Health and Safety Committee

Minutes of the National Health and Safety Policy Committee Meeting

May 26, 2005

DATE: May 26, 2005  TIME: 9:30 am-10:40 am

LOCATION: 8th Floor Board Room, 200 Laurier Ave. W.

ATTENDEES: Management Union

Robert Russell (Management Co-Chair)
James Ralston
Jocelyn Malo
Claude Tremblay
Jean Laronde
Leon Page (Committee Secretary)

Betty Bannon (Union Co-Chair)
Chris Aylward (UTE)
Marilyn White (PIPSC)
Barb Bell (CEUDA)
Harry Walker (PIPSC)


Jaime Robinson
Paul Bruce
Édith Bélanger

Bruno Loranger (CEUDA)
Martin Ranger (PIPSC)
Lina Ruel (UTE)


The Management Co-Chair welcomed the Committee members to the meeting.  It was noted that since the last meeting, the CRA recognized the National Day of Mourning and National Occupational Safety and Health Week.  As well, the Committee was advised that there had been a number of ad hoc meetings to address a number of issues such as the First Aid Policy, Defibrillators, “No Waste” Program, Work Place Committee Training and the Work Place Committees and Representatives Policy.  Further details would be provided during the meeting. 


The Committee was provided with an update on the status of work underway on the high priority items, as follows:

Work Place Committee Member and Health and Safety Representatives Policy
The Committee was advised that a draft update of the policy, which included Regional and Branch input, was shared with the Union at the first meeting of the Working Group on April 19, 2005, for review and comments.  A second meeting was held on May 19, 2005, during which the Unions provided feedback, which would be used to prepare a revised draft.

Bulletin Boards
On May 4, 2005, a memorandum, signed by both co-chairs of the NHSPC, was distributed to the field, advising managers of the need to make space available on bulletin boards for posting OHS information.  A copy of this memorandum was shared with the Committee.

As well, the following update was provided on one medium priority item:

Health and Safety Training for Managers
Based on the feedback received thus far, including Human Resources and Skills Development Canada’s recommendations on course content and delivery, Management had prepared a “draft” training package, which was shared with the Regions and the Unions on May 3, 2005, for review and comments.  Responses were requested by June 10, 2005.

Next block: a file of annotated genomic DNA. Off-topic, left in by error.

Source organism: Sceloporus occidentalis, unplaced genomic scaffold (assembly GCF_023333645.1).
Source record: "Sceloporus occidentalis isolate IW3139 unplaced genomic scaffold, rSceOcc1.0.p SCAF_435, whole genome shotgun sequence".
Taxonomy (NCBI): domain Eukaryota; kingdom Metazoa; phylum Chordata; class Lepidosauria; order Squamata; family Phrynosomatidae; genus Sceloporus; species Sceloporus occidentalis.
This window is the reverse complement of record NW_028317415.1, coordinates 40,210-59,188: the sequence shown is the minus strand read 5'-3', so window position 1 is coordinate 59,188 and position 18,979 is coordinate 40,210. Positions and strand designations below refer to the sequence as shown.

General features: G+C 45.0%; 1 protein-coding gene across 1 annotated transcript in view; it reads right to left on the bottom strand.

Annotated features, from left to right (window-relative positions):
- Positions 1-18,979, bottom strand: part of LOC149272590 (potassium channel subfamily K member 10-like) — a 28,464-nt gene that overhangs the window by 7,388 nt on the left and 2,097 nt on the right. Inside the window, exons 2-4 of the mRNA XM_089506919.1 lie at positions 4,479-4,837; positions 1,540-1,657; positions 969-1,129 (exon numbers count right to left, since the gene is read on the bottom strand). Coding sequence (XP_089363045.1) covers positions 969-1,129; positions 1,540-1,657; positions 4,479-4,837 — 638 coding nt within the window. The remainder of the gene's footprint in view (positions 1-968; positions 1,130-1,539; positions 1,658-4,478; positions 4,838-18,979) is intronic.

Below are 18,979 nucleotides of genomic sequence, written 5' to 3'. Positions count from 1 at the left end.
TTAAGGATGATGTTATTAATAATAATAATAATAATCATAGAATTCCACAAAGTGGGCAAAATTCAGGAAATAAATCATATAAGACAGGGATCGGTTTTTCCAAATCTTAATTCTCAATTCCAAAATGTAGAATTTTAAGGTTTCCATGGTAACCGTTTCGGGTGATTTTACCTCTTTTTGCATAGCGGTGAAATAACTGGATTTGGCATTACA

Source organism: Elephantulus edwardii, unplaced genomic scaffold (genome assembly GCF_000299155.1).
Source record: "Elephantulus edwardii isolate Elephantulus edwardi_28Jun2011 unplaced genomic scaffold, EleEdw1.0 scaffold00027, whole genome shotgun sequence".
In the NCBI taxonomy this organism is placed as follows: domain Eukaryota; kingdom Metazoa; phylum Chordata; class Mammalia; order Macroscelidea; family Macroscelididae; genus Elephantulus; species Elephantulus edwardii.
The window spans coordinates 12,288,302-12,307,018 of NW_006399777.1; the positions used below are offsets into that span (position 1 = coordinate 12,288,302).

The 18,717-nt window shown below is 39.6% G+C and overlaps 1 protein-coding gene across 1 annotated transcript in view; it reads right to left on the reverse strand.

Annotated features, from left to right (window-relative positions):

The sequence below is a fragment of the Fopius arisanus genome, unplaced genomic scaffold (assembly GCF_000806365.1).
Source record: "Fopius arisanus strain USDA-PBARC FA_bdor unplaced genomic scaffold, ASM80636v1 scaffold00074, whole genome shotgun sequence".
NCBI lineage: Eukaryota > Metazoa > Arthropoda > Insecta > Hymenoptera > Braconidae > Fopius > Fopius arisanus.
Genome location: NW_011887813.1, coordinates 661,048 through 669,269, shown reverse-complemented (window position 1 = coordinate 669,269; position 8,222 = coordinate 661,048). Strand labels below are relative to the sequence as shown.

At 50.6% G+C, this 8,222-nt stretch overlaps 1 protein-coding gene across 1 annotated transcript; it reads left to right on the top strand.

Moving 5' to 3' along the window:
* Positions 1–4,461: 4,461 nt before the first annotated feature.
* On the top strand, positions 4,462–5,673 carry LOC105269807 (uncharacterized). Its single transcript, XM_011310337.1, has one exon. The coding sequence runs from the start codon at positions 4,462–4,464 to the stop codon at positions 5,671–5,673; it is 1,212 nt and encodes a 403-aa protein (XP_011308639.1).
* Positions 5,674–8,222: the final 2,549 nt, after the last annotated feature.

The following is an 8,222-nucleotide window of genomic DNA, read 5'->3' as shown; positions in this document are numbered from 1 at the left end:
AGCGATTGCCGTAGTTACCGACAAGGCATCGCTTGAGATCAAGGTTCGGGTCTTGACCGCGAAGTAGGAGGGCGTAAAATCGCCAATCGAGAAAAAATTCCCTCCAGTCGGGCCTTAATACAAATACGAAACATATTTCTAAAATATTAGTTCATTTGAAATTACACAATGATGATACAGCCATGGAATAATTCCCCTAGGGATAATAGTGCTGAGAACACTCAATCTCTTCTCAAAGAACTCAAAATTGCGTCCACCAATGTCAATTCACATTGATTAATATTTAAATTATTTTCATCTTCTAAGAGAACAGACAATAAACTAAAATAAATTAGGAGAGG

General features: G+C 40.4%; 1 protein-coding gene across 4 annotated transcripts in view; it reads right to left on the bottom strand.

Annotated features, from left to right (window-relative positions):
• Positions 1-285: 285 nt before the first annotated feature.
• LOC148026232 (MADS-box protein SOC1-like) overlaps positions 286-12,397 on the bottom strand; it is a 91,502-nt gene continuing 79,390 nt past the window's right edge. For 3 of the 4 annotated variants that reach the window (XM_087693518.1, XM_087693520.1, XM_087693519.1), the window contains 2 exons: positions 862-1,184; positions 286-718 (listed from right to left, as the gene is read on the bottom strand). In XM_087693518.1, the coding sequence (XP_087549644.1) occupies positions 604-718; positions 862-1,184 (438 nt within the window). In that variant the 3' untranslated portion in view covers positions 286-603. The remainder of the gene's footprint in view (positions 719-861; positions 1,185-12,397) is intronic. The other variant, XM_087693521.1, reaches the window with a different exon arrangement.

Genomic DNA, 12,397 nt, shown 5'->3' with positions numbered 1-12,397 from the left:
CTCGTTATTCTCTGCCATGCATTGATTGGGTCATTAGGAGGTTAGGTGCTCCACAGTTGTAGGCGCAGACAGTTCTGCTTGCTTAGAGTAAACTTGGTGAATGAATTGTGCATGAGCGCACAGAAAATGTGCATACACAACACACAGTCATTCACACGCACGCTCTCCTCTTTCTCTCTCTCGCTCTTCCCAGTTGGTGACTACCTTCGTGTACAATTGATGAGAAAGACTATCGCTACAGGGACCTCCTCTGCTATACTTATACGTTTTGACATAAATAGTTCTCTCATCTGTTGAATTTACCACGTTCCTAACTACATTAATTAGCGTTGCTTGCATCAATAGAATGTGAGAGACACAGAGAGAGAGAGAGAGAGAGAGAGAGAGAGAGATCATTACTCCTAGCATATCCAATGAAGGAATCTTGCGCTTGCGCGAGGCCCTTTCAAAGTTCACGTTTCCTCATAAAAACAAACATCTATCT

The Committee was advised that the Multi-Regional Audit of Health and Safety was started in the Southern Ontario Region.  Three other Regions (Atlantic, Prairies and Pacific) expressed an interest in participating, so the audit was expanded to include them.  The final report was shared with the Unions in hard copy on October 20, 2004, and followed up with an electronic copy on February 24, 2005.

The Committee was advised that there were some issues that were common to both the OHS Audit and the Job Hazard Analysis (JHA) for Customs Inspectors and Superintendents.  The Committee was provided with a list of the actions required to respond to the OHS Audit.  It was recommended that the Working Group for the  JHA Common Issues be reconvened to review the OHS Audit Action Plan, with a view to consolidating it with the JHA Common Issues recommendations and then reprioritizing the consolidated list.  The Union agreed and would identify a representative for the Working Group.


The Committee was advised that research was conducted with various external organizations, including other government departments and the Unions, to identify best practices with regards to silent hours access to CRA facilities.  Some organizations have guidelines in place, but no formal policies.  The Committee agreed that a memorandum should be drafted that would outline what should be considered in locations where employees work after hours.  The memorandum would also indicate that local work place committees should be involved in developing customized procedures based on local factors.


The Committee was provided with an overview of the “No Waste” Program and advised that housekeeping-managed programs would be the standard approach, with the employee-managed approach being considered a best practice.  The “No Waste” Program would be updated to address feedback received from this Committee, as well as from a recent survey.


Committee members met on several occasions to discuss various aspects related to the consideration of a defibrillator program within the CRA.  The Committee was advised that the results of the Federal Government Panel’s review of the installation of defibrillators in federal public service work places concluded that there was insufficient evidence to support this initiative.  In addition to this conclusion, the Treasury Board Secretariat (TBS) indicated that they would not fund or recommend implementation of defibrillators within the federal public service.  Furthermore, the TBS released a set of guidelines that departments and agencies would have to follow if they decided to pursue the implementation of a defibrillator program on their own. 

The Committee was advised that the CRA would not be instituting a defibrillator program based, in summary, on the following:

  • the medical community was still out on the issue;
  • liability issues would need to be addressed to ensure that the CRA was duly diligent and that managers were not vulnerable to subsequent fines under the Canada Labour Code, Part II;